Has the cold winter weather brought you the unpleasant surprised of a frozen pipe in your home? If so, don’t panic, take advantage of these extreme weather conditions to trouble shoot the problem and solve it before you have property damage due to broken water supply piping or the next cold snap.
Having been in the custom home building business for the past 28 years with BROM Builders, Inc., I’ve seen all types of frozen pipes and many friends and acquaintances have asked for advice on how to fix that problem. There are a couple of types of frozen pipe problems that are most common.
First, the outside hose faucets in most new homes are “frost free”, but that’s only true if the homeowner removes the hose from the faucet so the water can drain from the faucet body. On those fixtures, the valve body is generally about 12″ in from the outside of the home in a the basement and that’s generally above freezing. If you leave a hose connected, the water can’t drain out of the body of the valve and when the water freezes, it expands and cracks the hose bib faucet body. This type of problem normally doesn’t show up until spring time when the homeowner uses the faucet for the first time in the spring time and then they find water flowing down the foundation wall in their basement (out of the cracked faucet body). The fix is a replacement of the valve body. Occasionally, these valves on today’s super insulated homes are covered with insulation and they might still freeze due to the lack of heat being able to get to the exterior side of the valve seat. I often recommend moving the basement ceiling insulation to run above these valves (just the last 6″ of the valve body – you want to keep the exterior rim joist insulation in place on the exterior 6″ of the valve body in place) so they are exposed and then the ambient air from the basement can get to them and keep them warm. So to avoid this type of nuisance plumbing problem, simply remove your outside hoses from the outside faucets. If you are in an older home where there is not a frost-free valve, then you also need to continue doing your seasonal shutting down the valves from inside the home and then leave the outside valve in the open position.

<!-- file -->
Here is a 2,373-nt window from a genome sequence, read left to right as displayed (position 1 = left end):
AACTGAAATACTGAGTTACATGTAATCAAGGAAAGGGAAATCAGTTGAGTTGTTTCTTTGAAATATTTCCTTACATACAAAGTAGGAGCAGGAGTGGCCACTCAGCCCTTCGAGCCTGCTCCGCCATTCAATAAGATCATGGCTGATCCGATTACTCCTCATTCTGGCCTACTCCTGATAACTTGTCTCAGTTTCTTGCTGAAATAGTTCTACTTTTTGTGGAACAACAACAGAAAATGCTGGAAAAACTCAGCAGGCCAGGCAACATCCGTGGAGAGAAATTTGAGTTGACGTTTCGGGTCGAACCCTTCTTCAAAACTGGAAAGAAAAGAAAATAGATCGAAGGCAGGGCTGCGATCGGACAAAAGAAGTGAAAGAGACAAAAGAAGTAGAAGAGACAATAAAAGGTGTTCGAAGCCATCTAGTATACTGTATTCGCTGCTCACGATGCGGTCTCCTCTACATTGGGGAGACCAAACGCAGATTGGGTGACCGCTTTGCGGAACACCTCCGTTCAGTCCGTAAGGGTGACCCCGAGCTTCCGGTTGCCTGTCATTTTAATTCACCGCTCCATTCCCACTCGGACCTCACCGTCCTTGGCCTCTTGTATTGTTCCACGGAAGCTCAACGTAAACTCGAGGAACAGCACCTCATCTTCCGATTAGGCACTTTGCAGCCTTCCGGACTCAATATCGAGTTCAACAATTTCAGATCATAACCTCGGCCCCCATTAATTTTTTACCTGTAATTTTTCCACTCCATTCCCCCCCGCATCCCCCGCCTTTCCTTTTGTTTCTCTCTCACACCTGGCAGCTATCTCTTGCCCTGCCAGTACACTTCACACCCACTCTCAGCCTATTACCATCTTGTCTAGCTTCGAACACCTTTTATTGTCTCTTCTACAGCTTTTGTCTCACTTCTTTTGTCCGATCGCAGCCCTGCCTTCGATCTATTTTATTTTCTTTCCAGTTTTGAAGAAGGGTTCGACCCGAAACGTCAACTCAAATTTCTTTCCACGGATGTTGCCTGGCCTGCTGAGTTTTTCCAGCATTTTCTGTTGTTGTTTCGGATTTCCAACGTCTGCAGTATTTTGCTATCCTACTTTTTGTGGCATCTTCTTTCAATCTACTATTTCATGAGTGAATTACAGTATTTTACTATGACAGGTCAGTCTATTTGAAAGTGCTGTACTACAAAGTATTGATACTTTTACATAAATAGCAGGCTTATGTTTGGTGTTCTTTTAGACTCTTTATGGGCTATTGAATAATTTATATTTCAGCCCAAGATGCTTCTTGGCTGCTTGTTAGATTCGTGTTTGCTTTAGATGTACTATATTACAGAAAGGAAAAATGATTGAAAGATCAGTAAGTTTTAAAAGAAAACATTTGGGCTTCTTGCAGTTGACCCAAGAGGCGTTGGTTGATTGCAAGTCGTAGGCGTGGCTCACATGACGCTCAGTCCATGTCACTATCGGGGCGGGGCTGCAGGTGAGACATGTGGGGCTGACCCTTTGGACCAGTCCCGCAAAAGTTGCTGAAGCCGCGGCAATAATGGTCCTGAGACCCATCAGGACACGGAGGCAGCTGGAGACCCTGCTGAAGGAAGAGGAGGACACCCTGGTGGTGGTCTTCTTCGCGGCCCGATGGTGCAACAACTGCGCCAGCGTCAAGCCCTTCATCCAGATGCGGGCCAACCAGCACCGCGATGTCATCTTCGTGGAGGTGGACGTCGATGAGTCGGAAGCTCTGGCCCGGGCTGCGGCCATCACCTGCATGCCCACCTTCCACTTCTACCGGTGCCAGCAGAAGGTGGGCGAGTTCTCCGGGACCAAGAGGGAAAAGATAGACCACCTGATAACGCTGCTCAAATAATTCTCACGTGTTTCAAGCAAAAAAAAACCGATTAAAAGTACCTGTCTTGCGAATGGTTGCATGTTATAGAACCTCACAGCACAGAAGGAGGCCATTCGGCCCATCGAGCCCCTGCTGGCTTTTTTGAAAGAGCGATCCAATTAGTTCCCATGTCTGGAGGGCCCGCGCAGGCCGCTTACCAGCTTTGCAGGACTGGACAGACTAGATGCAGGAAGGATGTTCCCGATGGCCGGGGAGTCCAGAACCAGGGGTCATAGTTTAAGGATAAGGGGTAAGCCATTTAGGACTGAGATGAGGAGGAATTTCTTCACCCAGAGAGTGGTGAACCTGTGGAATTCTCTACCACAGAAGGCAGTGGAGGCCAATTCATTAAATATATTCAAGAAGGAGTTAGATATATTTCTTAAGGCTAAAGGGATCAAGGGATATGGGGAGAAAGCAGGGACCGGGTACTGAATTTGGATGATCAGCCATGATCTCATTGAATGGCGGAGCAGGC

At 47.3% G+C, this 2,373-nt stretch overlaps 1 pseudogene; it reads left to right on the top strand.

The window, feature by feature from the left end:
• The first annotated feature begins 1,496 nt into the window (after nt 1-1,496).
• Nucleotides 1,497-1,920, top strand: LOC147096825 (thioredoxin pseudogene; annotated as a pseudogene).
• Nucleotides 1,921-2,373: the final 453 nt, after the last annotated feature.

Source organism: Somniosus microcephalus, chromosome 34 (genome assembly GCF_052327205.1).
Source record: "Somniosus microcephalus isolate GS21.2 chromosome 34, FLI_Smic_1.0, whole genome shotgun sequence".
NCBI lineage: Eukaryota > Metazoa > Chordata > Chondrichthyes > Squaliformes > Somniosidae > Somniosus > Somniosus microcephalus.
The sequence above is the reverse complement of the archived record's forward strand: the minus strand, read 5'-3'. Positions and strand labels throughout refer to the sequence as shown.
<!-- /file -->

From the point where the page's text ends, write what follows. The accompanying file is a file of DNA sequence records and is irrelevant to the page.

Second, for those who have outside showers, these plumbing features need to be drained down seasonally, modern showers have pressure balancing valves and some times the cartridge needs to be removed so the shower diverter doesn’t freeze/crack. Many times you can simply put the diverter into the warm position and that will allow for the hot and cold supply sides to drain out properly.
Third type of frozen pipe is an interior supply pipe to a plumbing fixture on the interior of the home. These types of problems are commonly caused not by the lack of insulation, but are actually caused by air movement through the wall or floor assembly. Insulation doesn’t stop air movement. I’ve seen this type of problem most commonly in older homes where the holes drilled in the top or bottom of the wall for plumbing or electrical wiring isn’t sealed. The fix is to seal those holes around the plumbing and wiring to eliminate air flow.
Now if you have extreme cold and find a fixture has lost water supply due to a frozen pipe, first thing to do is open the fixture valve on both the hot and cold side. When water freezes, it expands and if the valve is open, you can often prevent a burst supply pipe by eliminating the pressure increase – it’s the pressure increase that breaks the pipe and not the frozen water.
Here are a few tips on how to avoid frozen pipes in a home:
1. In extreme weather conditions, it’s often a good idea to NOT use setback thermostat settings if your home has a history of frozen pipes since dropping 10-15 degrees at night can be just enough to cause the freeze. See, there’s a battle zone waged between hot/cold sides of a wall that’s only 3.5″ or 5.5″ thick. If the inside of the home is 68 degrees and it’s only 5 degrees outside, where do you think it will be <32 degrees in the wall or floor assembly. Supply plumbing shouldn’t be in the outside walls in cold climates.
2. Cabinet or vanity doors can be left open to let the room heat get into the cabinetry and to the water supply area. Some say leave the water running slowly, but that’s also wasteful.
3. Look for areas of air leakage and eliminated those sources of cold. Remember, insulation doesn’t stop air movement, only solid wood blocking, foam sealers or caulking or insulation boards will do the trick.
4. If you have a large home and you are using a fireplace or wood stove, often the home’s heating system thermostat gets “tricked” by the heat generated by the stove or fireplace. That can cause the extremities of the home away from the fireplace or wood stove to become cold. If you have a warm air system, changing from automatic fan setting to manual ON will more evenly distribute the air around your home. Also, don’t forget that if you are using a conventional fireplace, they are extremely INEFFICIENT in that they normally draw air from the inside of the home and that can cause the areas away from the home to be very cold as the makeup are is drawn in through the nooks and crannies of the building envelop. To avoid this, either open the makeup air intake inside your firebox if you have one OR just crack open a window in the room where the fireplace is burning. If you have a modern gas “direct-vent” sealed combustion fireplace (they have full solid glass panels in the front of the firebox that are not removable except to clean the glass) then you are all set since the makeup are is drawn down the outside of the exhaust pipe and none of the air from inside the home is used for combustion or drawn to the outside of the home when you use your fireplace.
Hope these ideas and tips help you out!!